There are extracts from Bryce Dallas Howard's diary, written before, during and after filming, which she reads herself over music and soft focus images, which lasts 5 minutes and this is plenty long enough.
Apparently it is traditional for Shyamalan to include one of his home movies form his teens on his DVDs, thus we see one that he wrote and starred in himself with a bit of help from the dog. There is also a photo gallery.
This film has a twelve certificate, which I think is fair. There is no bad language (speech is rather old fashioned such as in an Austen or Dickens novel), and limited violence, although there are a few scenes that can be perceived as slightly scary for youngsters. It is not the best thriller you will watch or the best love story but will not be the worst film you've ever seen and can while away a couple of hours. I hestitate as to whether I would recommend this film or not, but in the end I thing 'yes', enjoy the performances and then think of how you could do a better job without the silly creatures.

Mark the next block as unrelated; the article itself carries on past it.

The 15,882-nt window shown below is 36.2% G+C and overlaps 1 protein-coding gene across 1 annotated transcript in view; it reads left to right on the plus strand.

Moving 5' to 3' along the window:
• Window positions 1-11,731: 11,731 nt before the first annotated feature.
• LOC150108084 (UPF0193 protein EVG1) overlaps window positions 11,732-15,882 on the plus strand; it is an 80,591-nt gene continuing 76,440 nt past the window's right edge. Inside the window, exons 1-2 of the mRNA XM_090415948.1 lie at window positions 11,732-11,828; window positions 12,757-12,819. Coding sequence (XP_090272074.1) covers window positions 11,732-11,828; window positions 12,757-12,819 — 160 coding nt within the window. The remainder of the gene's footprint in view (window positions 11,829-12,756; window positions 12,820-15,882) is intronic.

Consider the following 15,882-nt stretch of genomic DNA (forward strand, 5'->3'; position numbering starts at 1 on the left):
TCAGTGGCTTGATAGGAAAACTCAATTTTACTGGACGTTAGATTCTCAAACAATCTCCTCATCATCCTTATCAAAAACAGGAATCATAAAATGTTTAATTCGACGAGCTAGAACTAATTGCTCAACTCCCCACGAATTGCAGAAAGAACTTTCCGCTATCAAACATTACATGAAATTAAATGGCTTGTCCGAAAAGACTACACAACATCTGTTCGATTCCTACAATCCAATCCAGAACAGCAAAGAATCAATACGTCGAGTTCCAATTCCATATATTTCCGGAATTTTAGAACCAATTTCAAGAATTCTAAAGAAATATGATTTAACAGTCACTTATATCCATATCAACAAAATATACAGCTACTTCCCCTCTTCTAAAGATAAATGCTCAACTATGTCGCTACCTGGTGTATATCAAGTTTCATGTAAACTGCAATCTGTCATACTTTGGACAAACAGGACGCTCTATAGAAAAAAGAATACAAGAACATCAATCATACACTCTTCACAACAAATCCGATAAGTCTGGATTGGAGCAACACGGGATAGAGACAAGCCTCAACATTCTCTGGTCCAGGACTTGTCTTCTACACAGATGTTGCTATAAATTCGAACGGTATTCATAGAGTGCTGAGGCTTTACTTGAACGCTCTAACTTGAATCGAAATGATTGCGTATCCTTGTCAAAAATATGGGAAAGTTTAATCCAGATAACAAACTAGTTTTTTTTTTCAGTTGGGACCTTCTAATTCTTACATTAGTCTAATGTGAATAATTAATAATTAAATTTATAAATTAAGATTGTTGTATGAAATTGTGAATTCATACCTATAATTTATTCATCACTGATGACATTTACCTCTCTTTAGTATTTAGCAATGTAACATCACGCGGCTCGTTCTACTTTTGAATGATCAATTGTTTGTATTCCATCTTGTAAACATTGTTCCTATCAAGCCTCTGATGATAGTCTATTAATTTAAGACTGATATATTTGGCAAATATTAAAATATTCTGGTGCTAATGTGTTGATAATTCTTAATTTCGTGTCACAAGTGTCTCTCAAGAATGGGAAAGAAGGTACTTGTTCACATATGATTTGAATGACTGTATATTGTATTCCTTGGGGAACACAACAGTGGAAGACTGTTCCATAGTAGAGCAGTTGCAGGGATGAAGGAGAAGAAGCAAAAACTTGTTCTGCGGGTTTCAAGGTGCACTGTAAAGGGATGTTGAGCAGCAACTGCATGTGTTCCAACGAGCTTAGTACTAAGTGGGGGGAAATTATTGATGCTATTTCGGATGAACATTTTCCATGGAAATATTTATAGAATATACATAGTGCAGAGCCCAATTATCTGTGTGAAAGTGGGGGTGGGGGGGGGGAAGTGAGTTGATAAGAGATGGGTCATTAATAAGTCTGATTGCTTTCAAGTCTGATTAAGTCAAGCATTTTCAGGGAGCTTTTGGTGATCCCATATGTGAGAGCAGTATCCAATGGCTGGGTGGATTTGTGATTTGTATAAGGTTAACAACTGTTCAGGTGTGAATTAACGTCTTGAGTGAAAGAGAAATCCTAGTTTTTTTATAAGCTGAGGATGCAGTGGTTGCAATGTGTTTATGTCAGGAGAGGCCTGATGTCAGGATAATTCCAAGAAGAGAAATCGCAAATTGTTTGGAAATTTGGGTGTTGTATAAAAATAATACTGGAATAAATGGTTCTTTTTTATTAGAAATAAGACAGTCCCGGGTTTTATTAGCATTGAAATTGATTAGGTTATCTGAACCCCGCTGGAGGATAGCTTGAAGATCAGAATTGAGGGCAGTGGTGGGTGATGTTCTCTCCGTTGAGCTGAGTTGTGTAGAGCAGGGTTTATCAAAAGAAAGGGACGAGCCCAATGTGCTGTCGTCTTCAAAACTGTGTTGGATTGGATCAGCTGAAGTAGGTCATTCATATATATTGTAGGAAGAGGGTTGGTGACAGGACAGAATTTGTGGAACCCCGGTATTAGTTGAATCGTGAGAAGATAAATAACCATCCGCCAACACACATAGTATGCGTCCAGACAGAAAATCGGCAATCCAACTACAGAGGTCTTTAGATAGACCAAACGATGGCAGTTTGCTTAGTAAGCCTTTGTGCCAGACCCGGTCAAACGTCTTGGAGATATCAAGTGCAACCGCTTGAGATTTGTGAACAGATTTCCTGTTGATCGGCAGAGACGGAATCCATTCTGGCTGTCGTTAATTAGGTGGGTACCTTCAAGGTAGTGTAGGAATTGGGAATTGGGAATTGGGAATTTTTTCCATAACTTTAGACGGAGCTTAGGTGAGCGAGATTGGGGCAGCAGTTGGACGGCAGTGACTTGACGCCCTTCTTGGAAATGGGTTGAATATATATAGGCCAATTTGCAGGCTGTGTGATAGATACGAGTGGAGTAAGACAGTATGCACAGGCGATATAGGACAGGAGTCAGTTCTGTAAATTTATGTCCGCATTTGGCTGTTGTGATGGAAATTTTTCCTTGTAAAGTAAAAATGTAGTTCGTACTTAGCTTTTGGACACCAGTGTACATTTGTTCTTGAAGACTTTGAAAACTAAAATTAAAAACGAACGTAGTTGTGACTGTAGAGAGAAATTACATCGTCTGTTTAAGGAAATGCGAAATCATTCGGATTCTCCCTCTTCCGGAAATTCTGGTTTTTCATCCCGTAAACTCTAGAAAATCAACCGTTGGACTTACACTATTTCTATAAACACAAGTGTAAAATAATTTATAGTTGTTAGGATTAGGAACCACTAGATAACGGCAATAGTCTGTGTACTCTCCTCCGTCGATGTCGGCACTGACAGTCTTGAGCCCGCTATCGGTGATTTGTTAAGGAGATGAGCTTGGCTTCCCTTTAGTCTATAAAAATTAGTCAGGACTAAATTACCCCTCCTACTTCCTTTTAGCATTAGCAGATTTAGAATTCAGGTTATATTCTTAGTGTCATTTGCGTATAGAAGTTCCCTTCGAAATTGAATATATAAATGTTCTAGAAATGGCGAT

The Village is a film about a village, an isolated village, like the Amish communities the people living in the village don't want outside contact. children born in the village have never ventured past the village gates. The village is surrounded by a jungle. The elders say that creatures live around the village. These creatures don't want humans to intrude on them so the villagers can never leave.
The Village is a weak film in every sense. The plot is full of holes. The jungle is not like the Amazon, there are trees but not like in a proper jungle. It is a woodland area, not very scary for the residents.
A promising story fails to have any impact. Aim might be to manipulative the person watching it. Lack of tmosphere, action, gore and guts spilled in horror films is missing here. I am very surprised that this is a horror film. It is 12A, aimed at teenagers.
BBC review about The Village is very positive. "It is also the most exciting, engrossing and thought-provoking mainstream movie of 2004.". Yeah right! I must be from a different planet.